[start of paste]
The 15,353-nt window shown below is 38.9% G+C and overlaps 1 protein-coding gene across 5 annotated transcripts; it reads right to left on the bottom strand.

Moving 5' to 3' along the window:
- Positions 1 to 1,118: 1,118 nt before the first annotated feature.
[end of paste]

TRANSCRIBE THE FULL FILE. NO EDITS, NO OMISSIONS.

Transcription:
The 15,353-nt window shown below is 38.9% G+C and overlaps 1 protein-coding gene across 5 annotated transcripts; it reads right to left on the bottom strand.

Moving 5' to 3' along the window:
- Positions 1 to 1,118: 1,118 nt before the first annotated feature.